Step 5: Take stock of which pages gave you the best response rate in terms of click-throughs . Write down all pages that had at least a 0.3% click through rate.
Step 6: Run an ad to all of the pages that had a good response together and run that ad continuously for more money.
Bidding for clicks is a bit of a science. The better you target your ad, the less you’ll have to pay. Reason being, if you have a high converting ad then Facebook will show it to more people for cheaper.
If your ad isn’t converting well, you’ll have to pay more per click to get Facebook to show it to people. If you’re targeting a big audience or a big page, clicks will cost more than an audience in countries outside of North America interested in oddball stuff. Ideally, you want to pay no more than 25 cents a click.
This ad will both get people to like your Facebook page and add a slew of new subscribers into your email list.
Step 8 – Viral!
This is where my real interest lies.
Now that your Facebook ads have gotten a following on your page, you have an avid audience to spread your materials — so make them viral.
The easiest way to get status updates to spread throughout a niche industry audience is by following these steps:
- Write down any issues or misconceptions that face your industry. For example, in the fitness industry the fact that too much of the public still thinks that women shouldn’t lift weights is a sore spot.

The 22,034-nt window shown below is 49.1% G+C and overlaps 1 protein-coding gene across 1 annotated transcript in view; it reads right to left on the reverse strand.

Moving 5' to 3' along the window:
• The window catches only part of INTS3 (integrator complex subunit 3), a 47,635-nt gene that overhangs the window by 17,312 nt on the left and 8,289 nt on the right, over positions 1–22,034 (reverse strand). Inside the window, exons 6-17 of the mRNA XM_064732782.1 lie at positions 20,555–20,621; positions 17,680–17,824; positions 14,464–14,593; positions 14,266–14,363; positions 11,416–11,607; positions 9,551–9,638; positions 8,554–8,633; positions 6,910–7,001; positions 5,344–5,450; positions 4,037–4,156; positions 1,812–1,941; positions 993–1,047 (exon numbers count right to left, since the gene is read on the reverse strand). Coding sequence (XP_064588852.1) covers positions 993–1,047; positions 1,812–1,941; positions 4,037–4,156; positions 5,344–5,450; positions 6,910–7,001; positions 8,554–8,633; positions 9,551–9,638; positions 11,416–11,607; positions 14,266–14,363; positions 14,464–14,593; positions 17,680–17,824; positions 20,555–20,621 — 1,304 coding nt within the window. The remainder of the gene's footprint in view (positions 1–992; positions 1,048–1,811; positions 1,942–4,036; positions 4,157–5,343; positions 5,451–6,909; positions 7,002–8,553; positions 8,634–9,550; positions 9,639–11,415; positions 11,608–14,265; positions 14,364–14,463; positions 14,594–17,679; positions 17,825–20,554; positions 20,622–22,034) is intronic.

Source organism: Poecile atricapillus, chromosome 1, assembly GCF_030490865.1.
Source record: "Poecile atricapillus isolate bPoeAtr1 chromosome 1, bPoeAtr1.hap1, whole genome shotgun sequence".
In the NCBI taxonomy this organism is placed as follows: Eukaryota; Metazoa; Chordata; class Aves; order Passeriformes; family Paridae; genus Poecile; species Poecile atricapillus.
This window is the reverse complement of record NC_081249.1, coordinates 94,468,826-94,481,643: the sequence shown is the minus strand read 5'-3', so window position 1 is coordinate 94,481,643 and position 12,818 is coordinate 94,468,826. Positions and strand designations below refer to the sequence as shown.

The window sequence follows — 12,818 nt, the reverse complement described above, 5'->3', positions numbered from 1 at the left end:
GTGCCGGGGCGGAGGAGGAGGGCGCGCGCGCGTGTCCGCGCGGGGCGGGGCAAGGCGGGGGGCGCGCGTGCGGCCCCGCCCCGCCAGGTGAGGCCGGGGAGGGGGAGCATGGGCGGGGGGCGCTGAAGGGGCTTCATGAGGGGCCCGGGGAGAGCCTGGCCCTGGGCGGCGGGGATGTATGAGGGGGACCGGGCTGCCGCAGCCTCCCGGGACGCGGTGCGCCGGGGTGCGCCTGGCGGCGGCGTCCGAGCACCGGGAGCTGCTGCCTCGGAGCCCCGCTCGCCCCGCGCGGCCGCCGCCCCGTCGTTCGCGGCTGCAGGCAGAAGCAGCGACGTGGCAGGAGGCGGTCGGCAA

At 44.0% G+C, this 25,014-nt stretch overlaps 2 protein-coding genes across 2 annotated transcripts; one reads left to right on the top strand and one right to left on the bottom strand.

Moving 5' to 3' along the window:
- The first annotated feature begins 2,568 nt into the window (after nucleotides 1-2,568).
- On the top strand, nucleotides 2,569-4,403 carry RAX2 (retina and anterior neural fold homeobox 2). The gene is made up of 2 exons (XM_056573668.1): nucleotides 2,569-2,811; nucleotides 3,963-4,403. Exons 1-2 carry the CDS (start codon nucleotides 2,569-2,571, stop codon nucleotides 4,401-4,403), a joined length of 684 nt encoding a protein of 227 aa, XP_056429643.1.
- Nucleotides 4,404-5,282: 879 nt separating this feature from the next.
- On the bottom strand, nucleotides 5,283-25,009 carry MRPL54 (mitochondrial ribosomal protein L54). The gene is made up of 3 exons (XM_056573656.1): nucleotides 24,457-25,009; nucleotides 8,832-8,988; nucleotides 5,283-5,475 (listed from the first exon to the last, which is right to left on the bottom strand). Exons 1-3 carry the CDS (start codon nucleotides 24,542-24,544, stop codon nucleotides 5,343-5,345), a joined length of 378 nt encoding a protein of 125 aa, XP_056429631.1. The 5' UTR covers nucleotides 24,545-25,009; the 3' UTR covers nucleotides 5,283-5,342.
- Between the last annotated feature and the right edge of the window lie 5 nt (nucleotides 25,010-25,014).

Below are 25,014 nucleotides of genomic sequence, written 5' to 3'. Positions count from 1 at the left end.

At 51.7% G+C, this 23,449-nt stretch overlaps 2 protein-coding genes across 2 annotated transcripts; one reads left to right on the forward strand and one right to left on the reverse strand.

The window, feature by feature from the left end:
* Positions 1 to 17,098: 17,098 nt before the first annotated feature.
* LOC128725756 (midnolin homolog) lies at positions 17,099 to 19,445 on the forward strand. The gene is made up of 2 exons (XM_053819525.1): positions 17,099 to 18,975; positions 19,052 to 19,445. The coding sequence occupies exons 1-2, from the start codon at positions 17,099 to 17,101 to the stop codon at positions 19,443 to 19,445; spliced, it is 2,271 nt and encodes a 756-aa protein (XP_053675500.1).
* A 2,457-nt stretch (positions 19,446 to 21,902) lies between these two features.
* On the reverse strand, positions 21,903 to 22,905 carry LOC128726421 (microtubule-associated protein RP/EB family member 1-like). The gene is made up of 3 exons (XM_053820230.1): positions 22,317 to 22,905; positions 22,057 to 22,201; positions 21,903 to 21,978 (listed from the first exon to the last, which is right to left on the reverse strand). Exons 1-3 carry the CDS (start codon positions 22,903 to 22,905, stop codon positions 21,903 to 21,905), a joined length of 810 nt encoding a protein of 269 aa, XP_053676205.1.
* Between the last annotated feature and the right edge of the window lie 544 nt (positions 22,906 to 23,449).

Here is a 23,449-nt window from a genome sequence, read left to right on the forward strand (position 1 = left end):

- Note beside your topic, which side of the debate the majority of your audience sits on.
- Write a status update or upload a picture 4-6 times a day (you can schedule them) that articulates the majority of your communities views on the issues you’ve identified. Don’t be afraid to be one-sided and somewhat brash. Emotion drives sharing. People will share if they love you or hate you.
Step 8 – Post 1-2 times per week
Post 1-2 top quality blog posts on your webpage per week (or even less). You can write them or have contributors write them. Continue to spend the majority of your time growing the community through your email list via the course and through Facebook through ads and viral material.
Take in guest contributions on your own blog so that you can spend your time writing awesome material for other blogs in your niche creating link juice and getting traffic back to your site.
Rinse and Repeat.
It won’t happen overnight but when you plan your strategy and dedicate the time, you can turn your blog into a community.